As was customary, Prince took the surname of his owner, William Whipple, who would later represent NH by signing the Declaration of Independence. Like many prominent whites, north and south, William Whipple was a slave owner. He married Catherine Moffatt and they lived in her father's mansion on the river in downtown Portsmouth, today one of the city's surviving historic houses. The slave quarters, where Prince, his cousin (or brother) Cuffy, and others likely lived, can still be seen.
When William Whipple joined the Revolution, Prince was forced to accompany him. According to a popular legend, William and Prince were in with General Washington on Christmas night 1776 during the legendary and arduous crossing of the Delaware. The surprise attack on the British forces was a badly needed victory for America, and for Washington's sagging military reputation.
In 1777 William Whipple was summoned to Exeter, promoted to Brigadier General. and ordered to drive British General Burgoyne out of Vermont. According to the story popularized by Portsmouth reporter Charles Brewster in the mid-1800s, Prince Whipple protested. "You are going to fight for your liberty," he reportedly said to William Whipple, "but I have none to fight for." General Whipple agreed to free Prince after the military campaign. The story, according to historian Valerie Cunningham, is likely imagined, created in the 19th century to make signer William Whipple look more sympathetic to blacks than he really was. Cunningham point oout that Prince was actually kept in service to the Whipple family for another seven years before his eventual release.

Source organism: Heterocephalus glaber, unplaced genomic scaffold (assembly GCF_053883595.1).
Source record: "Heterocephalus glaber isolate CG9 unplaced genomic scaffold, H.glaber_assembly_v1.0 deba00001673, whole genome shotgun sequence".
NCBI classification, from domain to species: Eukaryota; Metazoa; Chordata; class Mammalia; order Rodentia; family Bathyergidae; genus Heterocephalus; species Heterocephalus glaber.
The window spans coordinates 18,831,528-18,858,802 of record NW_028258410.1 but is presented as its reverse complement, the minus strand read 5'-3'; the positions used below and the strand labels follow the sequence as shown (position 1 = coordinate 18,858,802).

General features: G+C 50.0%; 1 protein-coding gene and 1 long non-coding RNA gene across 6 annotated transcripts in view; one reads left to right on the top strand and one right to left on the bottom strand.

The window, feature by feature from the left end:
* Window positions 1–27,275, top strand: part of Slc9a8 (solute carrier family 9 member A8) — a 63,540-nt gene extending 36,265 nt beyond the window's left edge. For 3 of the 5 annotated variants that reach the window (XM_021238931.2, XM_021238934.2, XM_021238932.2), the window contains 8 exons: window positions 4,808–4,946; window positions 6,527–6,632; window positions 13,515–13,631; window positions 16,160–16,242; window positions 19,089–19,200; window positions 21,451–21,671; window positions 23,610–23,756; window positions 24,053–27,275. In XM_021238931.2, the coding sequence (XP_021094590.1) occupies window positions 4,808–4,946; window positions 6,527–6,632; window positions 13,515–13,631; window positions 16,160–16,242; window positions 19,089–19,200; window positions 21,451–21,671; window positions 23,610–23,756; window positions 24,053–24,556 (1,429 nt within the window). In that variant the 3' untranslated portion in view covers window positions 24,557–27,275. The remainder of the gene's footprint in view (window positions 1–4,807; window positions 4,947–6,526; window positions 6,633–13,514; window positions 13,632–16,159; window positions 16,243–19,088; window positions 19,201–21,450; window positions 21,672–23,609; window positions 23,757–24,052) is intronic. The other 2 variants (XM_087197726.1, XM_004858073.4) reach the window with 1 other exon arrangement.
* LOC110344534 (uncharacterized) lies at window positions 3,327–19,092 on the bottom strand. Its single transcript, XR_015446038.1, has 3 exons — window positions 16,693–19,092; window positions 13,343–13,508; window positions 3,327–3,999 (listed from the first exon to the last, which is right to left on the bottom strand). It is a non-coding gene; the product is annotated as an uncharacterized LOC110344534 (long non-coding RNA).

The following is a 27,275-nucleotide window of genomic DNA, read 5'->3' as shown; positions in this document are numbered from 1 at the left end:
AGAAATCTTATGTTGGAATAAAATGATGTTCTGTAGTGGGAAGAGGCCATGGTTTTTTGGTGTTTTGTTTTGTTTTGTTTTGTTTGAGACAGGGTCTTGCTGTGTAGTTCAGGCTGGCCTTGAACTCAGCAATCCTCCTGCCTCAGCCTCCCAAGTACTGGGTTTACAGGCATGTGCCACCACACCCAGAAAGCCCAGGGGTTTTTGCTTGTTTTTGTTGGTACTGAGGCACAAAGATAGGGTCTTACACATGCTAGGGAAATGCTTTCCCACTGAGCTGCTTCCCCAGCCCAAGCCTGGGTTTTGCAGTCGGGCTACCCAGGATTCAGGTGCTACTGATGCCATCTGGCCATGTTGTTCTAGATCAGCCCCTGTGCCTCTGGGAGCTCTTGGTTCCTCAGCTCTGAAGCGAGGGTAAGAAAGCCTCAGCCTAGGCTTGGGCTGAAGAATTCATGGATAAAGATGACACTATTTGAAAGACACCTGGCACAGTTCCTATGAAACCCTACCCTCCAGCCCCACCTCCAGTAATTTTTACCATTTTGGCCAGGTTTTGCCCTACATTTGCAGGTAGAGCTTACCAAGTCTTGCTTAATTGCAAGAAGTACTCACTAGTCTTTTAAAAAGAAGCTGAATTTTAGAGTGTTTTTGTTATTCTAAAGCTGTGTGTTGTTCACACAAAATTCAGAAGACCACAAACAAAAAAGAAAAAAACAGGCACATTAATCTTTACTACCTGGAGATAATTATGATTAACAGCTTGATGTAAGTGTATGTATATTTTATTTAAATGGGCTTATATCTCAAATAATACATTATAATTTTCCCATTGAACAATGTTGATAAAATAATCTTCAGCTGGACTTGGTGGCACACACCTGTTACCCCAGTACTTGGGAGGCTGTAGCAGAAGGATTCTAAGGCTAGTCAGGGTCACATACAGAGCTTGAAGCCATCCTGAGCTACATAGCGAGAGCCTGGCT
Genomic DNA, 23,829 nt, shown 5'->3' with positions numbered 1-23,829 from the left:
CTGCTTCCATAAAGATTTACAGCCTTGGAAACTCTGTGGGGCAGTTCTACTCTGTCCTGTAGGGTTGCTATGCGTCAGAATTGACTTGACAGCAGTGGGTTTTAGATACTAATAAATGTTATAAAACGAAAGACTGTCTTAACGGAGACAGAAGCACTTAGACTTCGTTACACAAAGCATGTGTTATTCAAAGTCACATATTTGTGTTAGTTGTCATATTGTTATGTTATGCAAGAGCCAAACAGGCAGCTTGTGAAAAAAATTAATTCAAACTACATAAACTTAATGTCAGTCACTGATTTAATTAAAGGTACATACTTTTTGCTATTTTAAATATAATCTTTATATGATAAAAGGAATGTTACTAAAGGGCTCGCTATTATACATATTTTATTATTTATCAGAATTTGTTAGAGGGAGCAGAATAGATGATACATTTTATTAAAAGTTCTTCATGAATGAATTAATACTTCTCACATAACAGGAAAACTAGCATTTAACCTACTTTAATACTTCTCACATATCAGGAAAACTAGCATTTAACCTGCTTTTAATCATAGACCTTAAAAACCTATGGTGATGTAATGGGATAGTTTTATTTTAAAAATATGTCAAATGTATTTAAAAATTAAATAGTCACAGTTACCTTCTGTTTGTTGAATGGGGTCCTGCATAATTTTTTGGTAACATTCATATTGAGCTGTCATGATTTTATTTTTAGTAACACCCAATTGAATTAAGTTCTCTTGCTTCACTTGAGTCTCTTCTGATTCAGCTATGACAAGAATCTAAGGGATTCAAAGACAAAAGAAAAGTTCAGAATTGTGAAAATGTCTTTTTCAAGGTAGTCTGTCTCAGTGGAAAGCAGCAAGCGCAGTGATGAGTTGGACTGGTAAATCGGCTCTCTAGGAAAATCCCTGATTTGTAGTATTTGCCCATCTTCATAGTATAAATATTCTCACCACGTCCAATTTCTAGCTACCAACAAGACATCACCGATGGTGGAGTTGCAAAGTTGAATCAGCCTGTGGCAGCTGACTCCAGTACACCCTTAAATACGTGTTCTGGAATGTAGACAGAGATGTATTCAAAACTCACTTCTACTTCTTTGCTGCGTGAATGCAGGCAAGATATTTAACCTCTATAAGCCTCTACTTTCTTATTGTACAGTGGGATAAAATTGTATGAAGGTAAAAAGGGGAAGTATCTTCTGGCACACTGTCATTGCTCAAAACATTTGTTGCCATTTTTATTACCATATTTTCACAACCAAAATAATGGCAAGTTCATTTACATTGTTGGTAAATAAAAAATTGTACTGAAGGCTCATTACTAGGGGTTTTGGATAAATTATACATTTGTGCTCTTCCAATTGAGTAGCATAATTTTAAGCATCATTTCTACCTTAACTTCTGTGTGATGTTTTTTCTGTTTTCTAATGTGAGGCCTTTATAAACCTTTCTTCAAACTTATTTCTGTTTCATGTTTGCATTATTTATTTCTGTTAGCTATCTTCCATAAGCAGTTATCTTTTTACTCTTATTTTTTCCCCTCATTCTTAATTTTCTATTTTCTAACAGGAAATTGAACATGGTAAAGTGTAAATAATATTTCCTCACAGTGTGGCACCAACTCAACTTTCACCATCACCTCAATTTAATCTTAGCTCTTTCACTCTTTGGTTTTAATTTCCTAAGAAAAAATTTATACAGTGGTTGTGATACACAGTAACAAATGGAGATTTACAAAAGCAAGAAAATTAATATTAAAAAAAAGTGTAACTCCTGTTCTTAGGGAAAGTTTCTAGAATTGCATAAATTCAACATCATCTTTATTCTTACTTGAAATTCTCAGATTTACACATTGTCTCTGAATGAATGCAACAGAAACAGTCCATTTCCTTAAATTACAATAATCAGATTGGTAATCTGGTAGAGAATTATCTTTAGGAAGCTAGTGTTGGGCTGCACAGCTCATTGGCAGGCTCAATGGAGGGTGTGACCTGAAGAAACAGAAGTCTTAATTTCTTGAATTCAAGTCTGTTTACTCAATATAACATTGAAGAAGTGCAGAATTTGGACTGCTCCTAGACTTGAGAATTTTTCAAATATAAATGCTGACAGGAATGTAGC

Prince married an emancipated woman from New Castle named Dinah in 1781. They and their children (including Ester Mollenoux, well known in 19th century Portsmouth) and relations eventually lived in a renovated two-story house on a lot just behind the Moffatt mansion. Prince's popularity may have come from being a jack-of-all-trades and master of ceremonies at local social functions where Cuffy Whipple, also enslaved by the Whipple family, was a popular musician.
In 1789, then President, George Washington toured Seacoast, New Hampshire and attended a party on his final night in Portsmouth. Brewster speculates that Cuffee Whipple performed on his fiddle and that Prince probably was in attendance. Washington, one of the nation’s largest slave-holders at the time, made no mention of such details in his voluminous journals. He would not have recognized Prince, not because he was among 2,000 men in his command during the famous crossing of the Delaware. But Prince, even if he was attending on General Whipple during the time of the battle, would have been 130 miles away with General Whipple in Baltimore.